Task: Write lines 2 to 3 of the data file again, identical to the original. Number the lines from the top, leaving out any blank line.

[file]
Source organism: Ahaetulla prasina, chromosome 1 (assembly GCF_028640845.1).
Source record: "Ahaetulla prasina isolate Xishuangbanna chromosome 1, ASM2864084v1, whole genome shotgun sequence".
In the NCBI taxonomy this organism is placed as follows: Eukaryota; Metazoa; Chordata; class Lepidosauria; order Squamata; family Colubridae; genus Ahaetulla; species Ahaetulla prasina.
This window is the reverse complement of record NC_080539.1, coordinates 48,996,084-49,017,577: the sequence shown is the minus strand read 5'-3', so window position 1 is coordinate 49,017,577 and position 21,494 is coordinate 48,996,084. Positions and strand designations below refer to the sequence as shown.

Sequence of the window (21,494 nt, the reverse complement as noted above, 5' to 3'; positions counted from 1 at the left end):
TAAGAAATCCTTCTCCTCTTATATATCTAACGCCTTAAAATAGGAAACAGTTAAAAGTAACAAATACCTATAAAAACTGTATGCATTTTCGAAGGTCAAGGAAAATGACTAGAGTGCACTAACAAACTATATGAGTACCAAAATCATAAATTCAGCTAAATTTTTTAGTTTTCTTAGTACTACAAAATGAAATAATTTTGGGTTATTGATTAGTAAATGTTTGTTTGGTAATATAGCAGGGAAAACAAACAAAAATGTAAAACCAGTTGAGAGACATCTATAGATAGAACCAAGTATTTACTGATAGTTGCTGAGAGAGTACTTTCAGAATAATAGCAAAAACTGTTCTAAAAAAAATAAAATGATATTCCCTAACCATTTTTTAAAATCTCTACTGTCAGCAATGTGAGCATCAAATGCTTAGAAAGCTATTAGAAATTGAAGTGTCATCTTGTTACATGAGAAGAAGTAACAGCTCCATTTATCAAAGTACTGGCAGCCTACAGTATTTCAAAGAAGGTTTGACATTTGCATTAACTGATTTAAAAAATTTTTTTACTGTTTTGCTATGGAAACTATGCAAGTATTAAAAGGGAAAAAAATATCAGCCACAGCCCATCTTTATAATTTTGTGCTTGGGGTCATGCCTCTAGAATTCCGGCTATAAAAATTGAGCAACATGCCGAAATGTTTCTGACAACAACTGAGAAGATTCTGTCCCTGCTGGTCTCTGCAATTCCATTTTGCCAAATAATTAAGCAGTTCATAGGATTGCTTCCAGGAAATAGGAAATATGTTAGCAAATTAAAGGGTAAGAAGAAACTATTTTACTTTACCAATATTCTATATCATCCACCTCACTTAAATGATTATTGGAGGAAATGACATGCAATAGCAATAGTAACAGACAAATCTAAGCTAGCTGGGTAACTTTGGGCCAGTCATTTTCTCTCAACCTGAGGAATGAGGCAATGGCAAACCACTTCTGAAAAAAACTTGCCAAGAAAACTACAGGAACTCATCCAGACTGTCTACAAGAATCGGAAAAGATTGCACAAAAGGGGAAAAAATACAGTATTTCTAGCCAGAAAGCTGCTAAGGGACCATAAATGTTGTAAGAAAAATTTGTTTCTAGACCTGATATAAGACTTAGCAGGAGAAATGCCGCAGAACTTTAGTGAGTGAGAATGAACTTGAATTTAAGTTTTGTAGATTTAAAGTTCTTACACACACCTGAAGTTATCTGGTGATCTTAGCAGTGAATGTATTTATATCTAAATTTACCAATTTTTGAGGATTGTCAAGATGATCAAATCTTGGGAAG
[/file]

Source record: "Ahaetulla prasina isolate Xishuangbanna chromosome 1, ASM2864084v1, whole genome shotgun sequence".
In the NCBI taxonomy this organism is placed as follows: Eukaryota; Metazoa; Chordata; class Lepidosauria; order Squamata; family Colubridae; genus Ahaetulla; species Ahaetulla prasina.